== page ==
Berchio Cristina, Piguet Camille, Gentsch Kornelia, Küng Anne-Lise, Rihs Tonia A., Hasler Roland, Aubry Jean-Michel, Dayer Alexandre, Michel Christoph M., Perroud Nader (2017), Face and gaze perception in borderline personality disorder: An electrical neuroimaging study, in Psychiatry Research: Neuroimaging
, 269, 62-72.
Berchio Cristina, Piguet Camille, Michel Christoph M., Cordera Paolo, Rihs Tonia A., Dayer Alexandre G., Aubry Jean-Michel (2017), Dysfunctional gaze processing in bipolar disorder, in NeuroImage: Clinical
, 16, 545-556.
Berchio Cristina, Rihs Tonia, Piguet Camille, Dayer Alexandre, Aubry Jean-Michel, Michel Christoph M. (2016), Early averted gaze processing in the right Fusiform Gyrus: An EEG source imaging study., in Biological Psychology
, 119, 156-170.
Gschwind Markus, Hardmeier Martin, Van De Ville Dimitri, Tomescu Miralena I., Penner Iris-Katharina, Naegelin Yvonne, Fuhr Peter, Michel Christoph M., Seeck Margitta (2016), Fluctuations of spontaneous EEG topographies predict disease state in relapsing-remitting multiple sclerosis, in NeuroImage: Clinical
, 12, 466-477.
Michel Christoph M., Koenig Thomas, EEG microstates as a tool for studying the temporal dynamics of whole-brain neuronal networks: a review, in Neuroimage
James Clara, Oechslin Matthias, Michel Christoph M, De Pretto M., Electrical Neuroimaging of Music Processing Reveals Mid-Latency Changes with Level of Musical Expertise., in Frontiers Neuroscience
Custo Anna, Van de Ville Dimitri, Wells WM, Brunet Denis, Michel Christoph M, Electroencephalographic Resting-State Networks: Source Localization of Microstates, in Brain Connectivity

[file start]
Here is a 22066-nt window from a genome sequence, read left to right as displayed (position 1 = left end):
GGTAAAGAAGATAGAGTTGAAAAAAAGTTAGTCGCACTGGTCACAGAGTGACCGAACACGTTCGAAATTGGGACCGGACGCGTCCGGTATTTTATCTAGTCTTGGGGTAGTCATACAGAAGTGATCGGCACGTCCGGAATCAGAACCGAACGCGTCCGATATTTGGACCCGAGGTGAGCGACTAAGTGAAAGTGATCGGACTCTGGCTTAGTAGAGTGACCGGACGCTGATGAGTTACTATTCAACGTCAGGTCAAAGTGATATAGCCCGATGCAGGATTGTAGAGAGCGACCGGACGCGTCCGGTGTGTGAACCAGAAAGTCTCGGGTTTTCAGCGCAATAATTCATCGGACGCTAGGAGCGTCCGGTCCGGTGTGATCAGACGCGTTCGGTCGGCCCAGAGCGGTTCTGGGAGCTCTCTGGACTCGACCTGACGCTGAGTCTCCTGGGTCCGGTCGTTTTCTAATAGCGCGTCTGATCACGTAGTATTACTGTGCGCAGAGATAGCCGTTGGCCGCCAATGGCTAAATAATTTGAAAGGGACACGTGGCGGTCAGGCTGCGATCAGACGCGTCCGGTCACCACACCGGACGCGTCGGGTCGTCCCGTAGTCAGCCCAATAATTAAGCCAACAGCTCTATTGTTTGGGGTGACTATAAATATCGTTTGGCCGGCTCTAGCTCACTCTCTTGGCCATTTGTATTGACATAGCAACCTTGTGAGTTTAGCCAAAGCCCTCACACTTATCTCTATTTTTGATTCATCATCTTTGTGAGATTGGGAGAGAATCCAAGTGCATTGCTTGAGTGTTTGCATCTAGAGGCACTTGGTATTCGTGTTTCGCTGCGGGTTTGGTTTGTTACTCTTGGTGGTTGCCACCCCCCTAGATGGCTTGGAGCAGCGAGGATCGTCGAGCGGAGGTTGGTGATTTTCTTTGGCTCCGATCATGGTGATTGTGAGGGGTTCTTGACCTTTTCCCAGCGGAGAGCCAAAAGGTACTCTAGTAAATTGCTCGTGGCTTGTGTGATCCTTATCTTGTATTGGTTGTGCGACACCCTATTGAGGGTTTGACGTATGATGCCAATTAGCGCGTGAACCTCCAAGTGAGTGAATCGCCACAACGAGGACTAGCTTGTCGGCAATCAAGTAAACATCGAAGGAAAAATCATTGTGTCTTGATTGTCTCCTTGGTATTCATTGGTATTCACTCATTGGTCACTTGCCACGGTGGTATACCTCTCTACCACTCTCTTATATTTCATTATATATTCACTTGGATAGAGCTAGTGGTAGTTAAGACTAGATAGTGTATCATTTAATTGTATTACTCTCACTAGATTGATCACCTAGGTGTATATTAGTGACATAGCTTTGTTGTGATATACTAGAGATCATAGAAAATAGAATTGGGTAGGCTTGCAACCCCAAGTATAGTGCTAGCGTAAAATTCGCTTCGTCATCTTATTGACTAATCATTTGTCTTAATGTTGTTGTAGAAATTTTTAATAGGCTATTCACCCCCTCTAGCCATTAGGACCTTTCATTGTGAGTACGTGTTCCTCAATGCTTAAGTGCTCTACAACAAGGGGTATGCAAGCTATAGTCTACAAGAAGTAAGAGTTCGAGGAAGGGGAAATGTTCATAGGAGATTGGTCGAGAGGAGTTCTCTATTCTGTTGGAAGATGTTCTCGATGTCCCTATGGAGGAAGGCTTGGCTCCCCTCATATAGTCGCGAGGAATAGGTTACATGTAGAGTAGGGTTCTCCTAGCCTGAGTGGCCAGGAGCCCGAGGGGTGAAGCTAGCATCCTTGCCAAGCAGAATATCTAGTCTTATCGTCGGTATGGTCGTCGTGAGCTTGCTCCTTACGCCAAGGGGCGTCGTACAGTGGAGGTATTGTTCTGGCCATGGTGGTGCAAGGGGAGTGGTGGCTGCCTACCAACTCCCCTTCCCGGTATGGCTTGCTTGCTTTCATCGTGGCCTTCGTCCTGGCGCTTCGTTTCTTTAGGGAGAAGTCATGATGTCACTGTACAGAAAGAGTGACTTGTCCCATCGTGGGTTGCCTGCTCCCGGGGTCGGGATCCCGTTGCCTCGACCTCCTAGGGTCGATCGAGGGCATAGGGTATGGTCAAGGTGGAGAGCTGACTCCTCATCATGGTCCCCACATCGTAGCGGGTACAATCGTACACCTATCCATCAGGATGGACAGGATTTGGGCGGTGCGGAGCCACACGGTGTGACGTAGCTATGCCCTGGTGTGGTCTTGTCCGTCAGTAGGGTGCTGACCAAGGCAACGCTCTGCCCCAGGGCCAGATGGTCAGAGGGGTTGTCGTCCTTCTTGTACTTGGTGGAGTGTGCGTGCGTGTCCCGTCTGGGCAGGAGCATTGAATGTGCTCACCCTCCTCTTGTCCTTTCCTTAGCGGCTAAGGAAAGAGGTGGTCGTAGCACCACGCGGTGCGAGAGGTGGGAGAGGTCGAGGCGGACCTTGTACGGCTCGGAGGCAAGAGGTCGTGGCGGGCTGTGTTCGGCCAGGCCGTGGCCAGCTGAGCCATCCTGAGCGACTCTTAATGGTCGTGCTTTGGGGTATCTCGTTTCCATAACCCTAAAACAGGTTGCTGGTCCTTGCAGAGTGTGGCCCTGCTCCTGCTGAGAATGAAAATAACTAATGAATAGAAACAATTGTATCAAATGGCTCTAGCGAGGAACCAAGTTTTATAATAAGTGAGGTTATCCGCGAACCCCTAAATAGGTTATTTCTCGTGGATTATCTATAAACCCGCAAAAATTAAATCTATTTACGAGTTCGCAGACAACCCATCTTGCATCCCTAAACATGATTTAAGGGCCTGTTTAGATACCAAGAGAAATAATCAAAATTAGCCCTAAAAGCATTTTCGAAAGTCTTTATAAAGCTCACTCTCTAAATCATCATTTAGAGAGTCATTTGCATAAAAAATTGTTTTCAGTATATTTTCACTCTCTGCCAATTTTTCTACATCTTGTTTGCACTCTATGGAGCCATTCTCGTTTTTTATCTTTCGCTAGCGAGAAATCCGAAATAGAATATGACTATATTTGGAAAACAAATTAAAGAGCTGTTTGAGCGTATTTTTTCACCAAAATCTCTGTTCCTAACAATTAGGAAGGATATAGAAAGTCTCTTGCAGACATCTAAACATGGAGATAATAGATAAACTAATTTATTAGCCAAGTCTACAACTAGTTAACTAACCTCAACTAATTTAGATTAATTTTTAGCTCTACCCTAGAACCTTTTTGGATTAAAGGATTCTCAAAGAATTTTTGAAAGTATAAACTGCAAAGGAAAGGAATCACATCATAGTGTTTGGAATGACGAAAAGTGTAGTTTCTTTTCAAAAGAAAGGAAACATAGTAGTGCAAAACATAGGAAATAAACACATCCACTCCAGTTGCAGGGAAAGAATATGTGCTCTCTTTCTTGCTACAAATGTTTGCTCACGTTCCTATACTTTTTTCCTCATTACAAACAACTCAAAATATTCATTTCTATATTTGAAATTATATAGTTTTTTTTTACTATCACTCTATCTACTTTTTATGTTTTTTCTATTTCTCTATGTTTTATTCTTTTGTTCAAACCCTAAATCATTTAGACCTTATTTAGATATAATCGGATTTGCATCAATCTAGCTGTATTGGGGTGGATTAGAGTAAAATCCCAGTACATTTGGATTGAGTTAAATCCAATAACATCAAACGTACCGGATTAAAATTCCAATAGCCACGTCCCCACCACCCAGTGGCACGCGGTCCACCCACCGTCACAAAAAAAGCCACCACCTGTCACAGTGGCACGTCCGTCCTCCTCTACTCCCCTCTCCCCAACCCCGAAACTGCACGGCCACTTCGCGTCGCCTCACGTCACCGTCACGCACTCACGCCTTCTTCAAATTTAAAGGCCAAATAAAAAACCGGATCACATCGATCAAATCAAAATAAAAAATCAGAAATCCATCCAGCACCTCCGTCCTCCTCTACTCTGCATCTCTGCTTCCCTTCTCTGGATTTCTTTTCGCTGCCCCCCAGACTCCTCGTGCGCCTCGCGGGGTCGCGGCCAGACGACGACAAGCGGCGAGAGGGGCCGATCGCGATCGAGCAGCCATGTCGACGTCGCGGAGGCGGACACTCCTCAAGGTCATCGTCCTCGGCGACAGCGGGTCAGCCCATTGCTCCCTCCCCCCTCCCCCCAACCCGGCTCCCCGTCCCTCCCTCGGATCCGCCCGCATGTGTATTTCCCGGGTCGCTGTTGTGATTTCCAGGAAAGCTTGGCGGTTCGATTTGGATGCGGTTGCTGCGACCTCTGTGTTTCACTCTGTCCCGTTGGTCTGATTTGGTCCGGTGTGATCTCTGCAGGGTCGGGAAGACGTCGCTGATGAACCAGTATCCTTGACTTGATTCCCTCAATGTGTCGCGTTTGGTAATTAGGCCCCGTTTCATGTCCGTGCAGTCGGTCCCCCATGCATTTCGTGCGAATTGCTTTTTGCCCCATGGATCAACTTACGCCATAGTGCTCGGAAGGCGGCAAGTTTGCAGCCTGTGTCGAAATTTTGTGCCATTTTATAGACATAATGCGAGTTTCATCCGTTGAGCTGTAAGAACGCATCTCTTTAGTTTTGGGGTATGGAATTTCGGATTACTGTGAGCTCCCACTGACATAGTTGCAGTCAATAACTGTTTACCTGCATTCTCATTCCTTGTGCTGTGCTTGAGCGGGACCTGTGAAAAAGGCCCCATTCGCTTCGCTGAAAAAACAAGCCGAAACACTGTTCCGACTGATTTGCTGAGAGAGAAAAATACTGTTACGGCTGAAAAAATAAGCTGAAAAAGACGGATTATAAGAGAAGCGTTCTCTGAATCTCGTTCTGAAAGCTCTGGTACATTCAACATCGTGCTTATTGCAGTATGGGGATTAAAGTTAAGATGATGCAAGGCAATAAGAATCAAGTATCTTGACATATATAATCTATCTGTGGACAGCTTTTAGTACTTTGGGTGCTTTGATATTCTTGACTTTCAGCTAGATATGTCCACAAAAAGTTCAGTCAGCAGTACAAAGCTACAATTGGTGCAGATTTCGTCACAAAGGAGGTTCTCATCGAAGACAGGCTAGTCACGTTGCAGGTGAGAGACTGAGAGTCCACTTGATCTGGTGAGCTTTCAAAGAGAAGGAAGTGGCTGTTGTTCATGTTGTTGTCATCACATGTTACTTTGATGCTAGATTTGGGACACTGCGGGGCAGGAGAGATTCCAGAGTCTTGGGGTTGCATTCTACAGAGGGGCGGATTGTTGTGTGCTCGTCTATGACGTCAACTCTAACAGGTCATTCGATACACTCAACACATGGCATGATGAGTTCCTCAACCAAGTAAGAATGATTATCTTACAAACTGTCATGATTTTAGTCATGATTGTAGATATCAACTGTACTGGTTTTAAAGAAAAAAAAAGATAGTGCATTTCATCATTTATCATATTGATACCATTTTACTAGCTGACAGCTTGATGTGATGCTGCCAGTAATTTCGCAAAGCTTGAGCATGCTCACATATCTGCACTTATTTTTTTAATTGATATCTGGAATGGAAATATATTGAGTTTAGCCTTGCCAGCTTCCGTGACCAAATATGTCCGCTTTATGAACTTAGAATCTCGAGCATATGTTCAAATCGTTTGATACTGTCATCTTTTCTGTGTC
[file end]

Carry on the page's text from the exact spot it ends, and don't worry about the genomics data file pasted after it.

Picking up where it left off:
Recent research on brain functions using whole-brain imaging methods have led to important paradigm shifts in the understanding of higher cognitive functions and their disturbances in different brain pathologies. The first paradigm shift was from the idea that brain functions are localized in hierarchically distinct areas and the information is processed in a feed-forward stream, to the concept of distributed networks and massive parallel processing in different brain areas collectively serving the same function. The second paradigm shift was a radical change in the interpretation of the brain state during rest: rather than considering the brain inactive and simply reacting to incoming stimuli, the prevailing hypothesis now is that the brain is inherently active in an organized way at rest to be optimally prepared for stimulus processing.This new view of how the brain processes information led to a vast amount of studies that looked at large-scale brain networks at rest: their spatial organization, temporal dynamics, influence on information processing, and changes in different mental diseases. Different methods are used to reveal these networks, leading to different interpretations about their spatial and temporal organization. On the one hand, brain networks are studied with functional magnetic resonance imaging (fMRI) that shows correlated BOLD fluctuations in different brain areas. On the other hand they are studied with Magneto- or Electroencephalography (M/EEG) that show correlated amplitude fluctuations of oscillations in different brain areas or time-varying changes of the topographies of the global electromagnetic field. It has been proposed that the resting state networks (RSN) measured with fMRI (rsfMRI) reflect a sort of “constant inner state of exploration” to make the system optimally prepared for a given impending input and thus influencing perception and cognitive processing. While this idea intuitively makes sense, the fluctuations seen with the rsfMRI are too slow to prepare for a given unpredictable input and to allow a fast and adequate reaction. In order to mediate complex mental activities and optimally respond to the rapidly changing information input, the networks have to reorganize in different spatial patterns on a sub-second time scale. M/EEG can record fluctuations on this time scale and are thus better suited to study the fast dynamics of resting states and their influence on stimulus processing. In this project we propose to characterize the spatial and temporal properties of resting-state networks recorded with high-density EEG, combined EEG-fMRI, and combined intracranial and scalp EEG. We propose several new analysis methods and will apply them on a large number of experimental and clinical data that have been collected in our laboratory during previous years, including data from patients with epilepsy, multiple sclerosis (MS), schizophrenia, autism, bipolar disorder, as well as patients in coma and under anaesthesia. Moreover, collaboration with groups specialized in recordings from deep brain regions will allow us to investigate the role of subcortical structures in resting-state networks and to look at alteration of network dynamics in different disease states (Parkinson’s, Tourette, OCD, drug addiction, epilepsy).We belief that this project will provide a better understanding of the mechanisms that lead to the behavioral and cognitive disturbances in different pathologies at the system level, helping to develop better strategies for rehabilitation and treatment.